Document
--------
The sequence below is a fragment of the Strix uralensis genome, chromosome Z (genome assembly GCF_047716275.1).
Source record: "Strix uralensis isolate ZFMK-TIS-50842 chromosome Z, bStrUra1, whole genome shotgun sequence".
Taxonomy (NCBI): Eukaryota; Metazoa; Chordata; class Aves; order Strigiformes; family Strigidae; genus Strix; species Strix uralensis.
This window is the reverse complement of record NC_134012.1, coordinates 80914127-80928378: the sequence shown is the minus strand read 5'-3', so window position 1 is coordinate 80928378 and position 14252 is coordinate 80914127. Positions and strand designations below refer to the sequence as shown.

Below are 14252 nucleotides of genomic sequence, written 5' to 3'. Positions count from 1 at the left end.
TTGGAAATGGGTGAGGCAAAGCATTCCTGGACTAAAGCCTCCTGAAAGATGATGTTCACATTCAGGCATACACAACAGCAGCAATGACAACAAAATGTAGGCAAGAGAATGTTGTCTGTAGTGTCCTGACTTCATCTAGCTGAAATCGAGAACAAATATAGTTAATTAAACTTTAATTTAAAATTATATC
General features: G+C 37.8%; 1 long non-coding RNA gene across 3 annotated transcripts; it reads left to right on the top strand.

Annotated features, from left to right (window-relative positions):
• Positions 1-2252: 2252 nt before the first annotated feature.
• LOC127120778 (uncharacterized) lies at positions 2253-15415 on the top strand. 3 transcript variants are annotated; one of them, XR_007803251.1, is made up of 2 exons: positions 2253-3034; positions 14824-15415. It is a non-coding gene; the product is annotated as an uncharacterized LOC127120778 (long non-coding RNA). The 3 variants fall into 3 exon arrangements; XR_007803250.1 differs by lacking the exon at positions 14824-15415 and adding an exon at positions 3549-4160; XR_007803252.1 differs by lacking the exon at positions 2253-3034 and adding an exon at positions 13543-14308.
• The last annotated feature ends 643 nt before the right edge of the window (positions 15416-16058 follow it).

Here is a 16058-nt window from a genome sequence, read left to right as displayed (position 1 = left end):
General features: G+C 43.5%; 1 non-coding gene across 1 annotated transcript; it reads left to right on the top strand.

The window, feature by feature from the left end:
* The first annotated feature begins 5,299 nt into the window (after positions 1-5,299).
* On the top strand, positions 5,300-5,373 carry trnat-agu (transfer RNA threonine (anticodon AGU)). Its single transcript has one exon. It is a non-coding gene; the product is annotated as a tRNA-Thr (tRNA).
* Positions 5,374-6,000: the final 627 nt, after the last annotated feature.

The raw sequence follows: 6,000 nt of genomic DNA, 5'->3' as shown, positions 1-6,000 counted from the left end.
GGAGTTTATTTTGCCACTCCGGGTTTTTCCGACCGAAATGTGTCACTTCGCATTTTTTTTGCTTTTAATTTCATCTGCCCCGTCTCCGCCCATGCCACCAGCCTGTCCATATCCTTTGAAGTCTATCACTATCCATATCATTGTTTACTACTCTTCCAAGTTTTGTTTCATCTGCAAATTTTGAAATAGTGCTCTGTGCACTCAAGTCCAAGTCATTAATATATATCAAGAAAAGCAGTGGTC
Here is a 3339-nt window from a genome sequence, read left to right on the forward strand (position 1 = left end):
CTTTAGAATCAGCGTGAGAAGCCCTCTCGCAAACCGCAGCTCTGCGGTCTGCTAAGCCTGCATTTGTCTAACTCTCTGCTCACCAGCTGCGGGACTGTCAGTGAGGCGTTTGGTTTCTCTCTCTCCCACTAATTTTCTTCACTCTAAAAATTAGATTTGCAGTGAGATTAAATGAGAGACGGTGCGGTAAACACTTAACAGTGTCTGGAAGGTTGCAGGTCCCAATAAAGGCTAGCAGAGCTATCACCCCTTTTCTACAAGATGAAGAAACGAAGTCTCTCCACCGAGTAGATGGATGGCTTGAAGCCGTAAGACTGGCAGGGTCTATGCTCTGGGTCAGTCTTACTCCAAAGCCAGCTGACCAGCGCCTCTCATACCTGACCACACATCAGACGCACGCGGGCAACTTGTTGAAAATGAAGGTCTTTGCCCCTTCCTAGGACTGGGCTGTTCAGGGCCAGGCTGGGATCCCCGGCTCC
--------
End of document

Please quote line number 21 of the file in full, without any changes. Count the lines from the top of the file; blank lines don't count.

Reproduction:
CTTTAGAATCAGCGTGAGAAGCCCTCTCGCAAACCGCAGCTCTGCGGTCTGCTAAGCCTGCATTTGTCTAACTCTCTGCTCACCAGCTGCGGGACTGTCAGTGAGGCGTTTGGTTTCTCTCTCTCCCACTAATTTTCTTCACTCTAAAAATTAGATTTGCAGTGAGATTAAATGAGAGACGGTGCGGTAAACACTTAACAGTGTCTGGAAGGTTGCAGGTCCCAATAAAGGCTAGCAGAGCTATCACCCCTTTTCTACAAGATGAAGAAACGAAGTCTCTCCACCGAGTAGATGGATGGCTTGAAGCCGTAAGACTGGCAGGGTCTATGCTCTGGGTCAGTCTTACTCCAAAGCCAGCTGACCAGCGCCTCTCATACCTGACCACACATCAGACGCACGCGGGCAACTTGTTGAAAATGAAGGTCTTTGCCCCTTCCTAGGACTGGGCTGTTCAGGGCCAGGCTGGGATCCCCGGCTCC